Successful content managers are pumping out at least three pieces of content a week, assuming they don't have a bunch of other stuff they have to do. I'd like them to do more if they can, but at least three per week is where they need to be.
And if you've got somebody that's working on one piece all week, unless it's some prolific post, this person might be a good writer, but if you take a week to produce one good piece of content, that person's not going to be profitable to the company.
I think one of the other highly beneficial soft skills is whether this person is likable. They’re the ones that are going to be hounding the subject matter experts saying, "Hey, when are we going to make this happen?”
Subject matter experts can be squirrel-y at times and you've got to have that right social wherewithal to apply the right amount of pressure, and be organized and find a way to quickly relate to people so that you win them over and they're not dreading the conversations that they have with you.
JB: What about hiring a content manager internally? Is that a good idea?
MS: I don't recommend it. In fact, it doesn't work 99 out of 100 times. The reason why is because no matter what, everybody still thinks that [internally-hired] person is wearing all the hats they were wearing before.
What makes the position successful is that the content manager has to be willing to say no to all the requests that they get that they shouldn't be doing.
Their singular obsession must be producing the content. “No, I'm not going to produce that cheesy point-of-sale piece that you need. No, I'm not going to go do that industry home show that you need help with. This is what I do.”
If you were there internally before, people are going to still think you wear those other hats. It's going to be very hard for you not to have those hats on.
I've had dozens of companies say, “We've got somebody internally.” I’ve seen it enough times to be able to say, "That's not going to work."
At least now, when they're telling me the person didn’t work out, they're saying it in a way of, "You were right, Marcus.”
JB: You talk a lot about the importance of hiring videographers. Would video production fall under a content manager's jurisdiction?
MS: In a perfect world, the content manager manages the videographer because so much of the video content is going to run in conjunction with the textual content that's being produced.
A lot of people are going to say, "Could my content manager also be the videographer?" Well, yes, it's possible, but you're going to do is dilute the output. We don't want to have a jack of all trades and a master of none.
We'd much rather be a master of one.
If somebody said, "If I can do one article and one video a week or three articles a week, what would you suggest?" I'd say do three articles a week. Assuming the quality is high. More is more when it comes to digital.
I have seen situations where the content manager did help kickstart the video, but it never comes close to reaching its potential when you're serving two masters.
If you're serving the master of text and the master of video, you can be assured that you're not going to reach the potential that you would have otherwise reached. It doesn't mean you won't have some success. It just means you won't reach your potential.
JB: Help me build an analogy: Is trying to effectively do inbound marketing without a content manager akin to treading water? Is it akin to traveling without a map? Do you have a handy analogy that describes this situation?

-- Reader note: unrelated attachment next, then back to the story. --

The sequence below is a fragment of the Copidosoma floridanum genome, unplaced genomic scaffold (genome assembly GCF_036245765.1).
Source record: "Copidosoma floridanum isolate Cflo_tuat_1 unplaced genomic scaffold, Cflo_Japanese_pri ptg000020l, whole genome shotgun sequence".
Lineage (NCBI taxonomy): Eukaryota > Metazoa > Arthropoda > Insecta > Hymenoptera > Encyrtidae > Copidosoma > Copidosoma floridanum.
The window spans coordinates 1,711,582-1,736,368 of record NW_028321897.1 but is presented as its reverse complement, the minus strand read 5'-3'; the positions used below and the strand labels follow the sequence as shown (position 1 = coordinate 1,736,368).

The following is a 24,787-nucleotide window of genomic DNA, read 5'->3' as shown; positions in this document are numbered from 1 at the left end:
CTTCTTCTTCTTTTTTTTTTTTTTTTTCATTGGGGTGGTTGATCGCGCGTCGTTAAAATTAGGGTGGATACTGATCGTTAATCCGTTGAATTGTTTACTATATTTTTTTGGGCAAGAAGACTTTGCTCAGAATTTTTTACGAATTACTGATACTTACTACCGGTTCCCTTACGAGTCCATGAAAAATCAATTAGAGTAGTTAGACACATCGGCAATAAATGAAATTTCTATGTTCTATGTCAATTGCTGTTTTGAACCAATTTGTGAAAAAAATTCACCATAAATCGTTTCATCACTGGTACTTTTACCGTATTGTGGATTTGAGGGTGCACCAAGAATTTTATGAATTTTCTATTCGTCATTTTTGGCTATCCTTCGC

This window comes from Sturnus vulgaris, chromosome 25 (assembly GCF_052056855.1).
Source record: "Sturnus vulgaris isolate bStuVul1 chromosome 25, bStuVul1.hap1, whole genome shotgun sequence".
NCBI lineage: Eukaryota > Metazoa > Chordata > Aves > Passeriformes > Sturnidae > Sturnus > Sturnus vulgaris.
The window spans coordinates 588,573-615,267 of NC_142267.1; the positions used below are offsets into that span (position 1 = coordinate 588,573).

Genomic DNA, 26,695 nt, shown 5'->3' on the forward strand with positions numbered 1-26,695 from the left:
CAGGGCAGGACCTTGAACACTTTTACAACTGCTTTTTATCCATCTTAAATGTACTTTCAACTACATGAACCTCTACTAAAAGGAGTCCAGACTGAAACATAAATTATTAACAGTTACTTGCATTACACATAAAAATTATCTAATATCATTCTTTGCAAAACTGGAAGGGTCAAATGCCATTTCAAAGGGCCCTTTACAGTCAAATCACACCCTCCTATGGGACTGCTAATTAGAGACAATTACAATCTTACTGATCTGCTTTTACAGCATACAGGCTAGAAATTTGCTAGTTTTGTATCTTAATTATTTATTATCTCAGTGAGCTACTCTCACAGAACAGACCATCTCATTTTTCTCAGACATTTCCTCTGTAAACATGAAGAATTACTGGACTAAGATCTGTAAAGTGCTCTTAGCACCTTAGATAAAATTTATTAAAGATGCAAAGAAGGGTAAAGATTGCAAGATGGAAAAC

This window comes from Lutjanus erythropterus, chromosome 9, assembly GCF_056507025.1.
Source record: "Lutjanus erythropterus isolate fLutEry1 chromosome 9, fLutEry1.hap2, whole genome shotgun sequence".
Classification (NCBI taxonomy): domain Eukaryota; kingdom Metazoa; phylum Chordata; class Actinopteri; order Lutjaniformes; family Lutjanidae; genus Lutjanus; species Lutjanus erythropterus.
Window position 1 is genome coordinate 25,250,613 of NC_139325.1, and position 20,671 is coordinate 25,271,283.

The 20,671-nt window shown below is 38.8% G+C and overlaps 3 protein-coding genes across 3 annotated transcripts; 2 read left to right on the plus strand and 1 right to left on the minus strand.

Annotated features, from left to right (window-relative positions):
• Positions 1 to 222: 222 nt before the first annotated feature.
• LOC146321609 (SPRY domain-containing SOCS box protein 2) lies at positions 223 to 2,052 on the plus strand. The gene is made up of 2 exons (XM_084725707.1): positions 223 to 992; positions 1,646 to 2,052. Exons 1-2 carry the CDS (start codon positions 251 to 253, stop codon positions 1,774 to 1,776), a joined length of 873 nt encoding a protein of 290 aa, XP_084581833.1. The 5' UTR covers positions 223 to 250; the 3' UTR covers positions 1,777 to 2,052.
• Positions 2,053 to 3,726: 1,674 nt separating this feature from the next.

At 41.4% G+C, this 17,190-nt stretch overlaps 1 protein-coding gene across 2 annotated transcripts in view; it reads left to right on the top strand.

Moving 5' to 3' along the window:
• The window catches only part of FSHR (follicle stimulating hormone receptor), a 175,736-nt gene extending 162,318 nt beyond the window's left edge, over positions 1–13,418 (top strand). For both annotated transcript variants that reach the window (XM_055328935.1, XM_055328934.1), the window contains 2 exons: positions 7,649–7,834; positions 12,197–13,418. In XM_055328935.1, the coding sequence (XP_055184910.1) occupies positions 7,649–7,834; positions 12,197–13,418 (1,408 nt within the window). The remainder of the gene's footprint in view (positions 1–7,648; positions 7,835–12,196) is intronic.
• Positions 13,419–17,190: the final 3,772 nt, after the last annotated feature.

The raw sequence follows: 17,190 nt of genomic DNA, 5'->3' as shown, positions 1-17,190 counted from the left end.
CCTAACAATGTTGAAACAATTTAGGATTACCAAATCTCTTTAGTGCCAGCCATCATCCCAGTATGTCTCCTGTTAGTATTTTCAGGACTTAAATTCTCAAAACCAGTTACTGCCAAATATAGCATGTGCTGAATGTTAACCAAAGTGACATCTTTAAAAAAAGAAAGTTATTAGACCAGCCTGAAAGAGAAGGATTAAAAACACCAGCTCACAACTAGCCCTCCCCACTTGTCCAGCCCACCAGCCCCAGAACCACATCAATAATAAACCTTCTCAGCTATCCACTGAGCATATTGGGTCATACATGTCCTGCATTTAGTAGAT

MS: The analogy that I like to use is that I think every company essentially has an artist within. And the problem is because when we don't hire content managers, we generally have to outsource our content. And it's almost like you're an artist that is telling somebody else how to paint your masterpiece.
You're not holding the paintbrush, they're holding it and you're trying to tell them how to paint. Generally, your painting won’t turn out the same.
Once you have a content manager and you really embrace this culture, now all of a sudden you can be the artist and you can paint your own masterpiece as an organization. That's what's possible. And I've seen it.
JB: When you do hire a content manager, what should that onboarding process look like? What does his or her first few weeks on the job look like?
MS: I think onboarding is too slow in most organizations. When it comes to content managers, they should be producing content immediately. What is the quickest way for them to learn about the company?
Interview the subject matter experts.
There should not be an onboarding that takes a bunch of time. I tell every single company that has hired a content manager, we want at least one good piece of content the first week, at least two pieces of content the second week, and after that, off to the races.
JB: I want you to imagine that you have a content manager who decides to leave. How do you suggest transitioning between two people in the same job who might have different styles and different personalities?
MS: I think it's normal and it's natural for that to happen. You're going to have transitions, and I don't think the rules for that transition change for anybody. You should not skip a beat.
[The new person] should first read as much as they possibly can of the content that's already been produced. Get a sense for the tone, style, voice, all that. And then they hit the ground running, just like the previous person did.
Meet with the subject matter experts and get going, get knowing the people and get knowing the product or the service that you sell by asking a whole bunch of questions.
I've got a “don't look back” mindset. Let's review the content that's been produced. And that's really for any person. All that content is a great resource training ground for salespeople, for marketing team members, for anybody that comes on board.